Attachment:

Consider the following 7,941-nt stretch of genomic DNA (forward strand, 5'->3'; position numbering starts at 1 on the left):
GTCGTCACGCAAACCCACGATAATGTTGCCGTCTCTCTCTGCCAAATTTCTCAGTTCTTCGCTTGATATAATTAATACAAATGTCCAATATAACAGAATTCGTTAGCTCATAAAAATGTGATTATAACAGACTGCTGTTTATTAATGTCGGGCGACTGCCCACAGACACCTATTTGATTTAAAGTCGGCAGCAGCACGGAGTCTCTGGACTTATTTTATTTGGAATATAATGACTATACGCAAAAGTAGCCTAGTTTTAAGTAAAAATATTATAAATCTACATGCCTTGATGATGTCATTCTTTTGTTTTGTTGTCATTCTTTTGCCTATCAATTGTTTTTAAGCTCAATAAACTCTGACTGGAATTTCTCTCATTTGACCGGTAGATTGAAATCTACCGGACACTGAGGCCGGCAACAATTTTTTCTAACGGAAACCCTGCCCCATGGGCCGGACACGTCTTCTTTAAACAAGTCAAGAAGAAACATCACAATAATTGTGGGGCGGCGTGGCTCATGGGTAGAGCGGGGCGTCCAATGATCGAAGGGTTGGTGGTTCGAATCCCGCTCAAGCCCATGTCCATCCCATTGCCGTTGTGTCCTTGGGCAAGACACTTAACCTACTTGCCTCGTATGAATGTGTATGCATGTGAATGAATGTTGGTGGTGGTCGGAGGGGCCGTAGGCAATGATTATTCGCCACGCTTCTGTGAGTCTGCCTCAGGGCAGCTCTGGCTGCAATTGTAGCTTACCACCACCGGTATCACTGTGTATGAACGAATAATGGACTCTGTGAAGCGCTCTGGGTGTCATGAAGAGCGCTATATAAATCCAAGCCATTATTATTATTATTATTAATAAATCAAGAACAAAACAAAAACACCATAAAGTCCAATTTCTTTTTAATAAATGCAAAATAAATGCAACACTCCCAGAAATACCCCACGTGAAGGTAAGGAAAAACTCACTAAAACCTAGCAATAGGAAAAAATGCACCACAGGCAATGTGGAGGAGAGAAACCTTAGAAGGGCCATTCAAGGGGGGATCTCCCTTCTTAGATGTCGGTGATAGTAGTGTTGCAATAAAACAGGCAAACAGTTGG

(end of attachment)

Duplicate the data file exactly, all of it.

Consider the following 7,941-nt stretch of genomic DNA (forward strand, 5'->3'; position numbering starts at 1 on the left):
GTCGTCACGCAAACCCACGATAATGTTGCCGTCTCTCTCTGCCAAATTTCTCAGTTCTTCGCTTGATATAATTAATACAAATGTCCAATATAACAGAATTCGTTAGCTCATAAAAATGTGATTATAACAGACTGCTGTTTATTAATGTCGGGCGACTGCCCACAGACACCTATTTGATTTAAAGTCGGCAGCAGCACGGAGTCTCTGGACTTATTTTATTTGGAATATAATGACTATACGCAAAAGTAGCCTAGTTTTAAGTAAAAATATTATAAATCTACATGCCTTGATGATGTCATTCTTTTGTTTTGTTGTCATTCTTTTGCCTATCAATTGTTTTTAAGCTCAATAAACTCTGACTGGAATTTCTCTCATTTGACCGGTAGATTGAAATCTACCGGACACTGAGGCCGGCAACAATTTTTTCTAACGGAAACCCTGCCCCATGGGCCGGACACGTCTTCTTTAAACAAGTCAAGAAGAAACATCACAATAATTGTGGGGCGGCGTGGCTCATGGGTAGAGCGGGGCGTCCAATGATCGAAGGGTTGGTGGTTCGAATCCCGCTCAAGCCCATGTCCATCCCATTGCCGTTGTGTCCTTGGGCAAGACACTTAACCTACTTGCCTCGTATGAATGTGTATGCATGTGAATGAATGTTGGTGGTGGTCGGAGGGGCCGTAGGCAATGATTATTCGCCACGCTTCTGTGAGTCTGCCTCAGGGCAGCTCTGGCTGCAATTGTAGCTTACCACCACCGGTATCACTGTGTATGAACGAATAATGGACTCTGTGAAGCGCTCTGGGTGTCATGAAGAGCGCTATATAAATCCAAGCCATTATTATTATTATTATTAATAAATCAAGAACAAAACAAAAACACCATAAAGTCCAATTTCTTTTTAATAAATGCAAAATAAATGCAACACTCCCAGAAATACCCCACGTGAAGGTAAGGAAAAACTCACTAAAACCTAGCAATAGGAAAAAATGCACCACAGGCAATGTGGAGGAGAGAAACCTTAGAAGGGCCATTCAAGGGGGGATCTCCCTTCTTAGATGTCGGTGATAGTAGTGTTGCAATAAAACAGGCAAACAGTTGG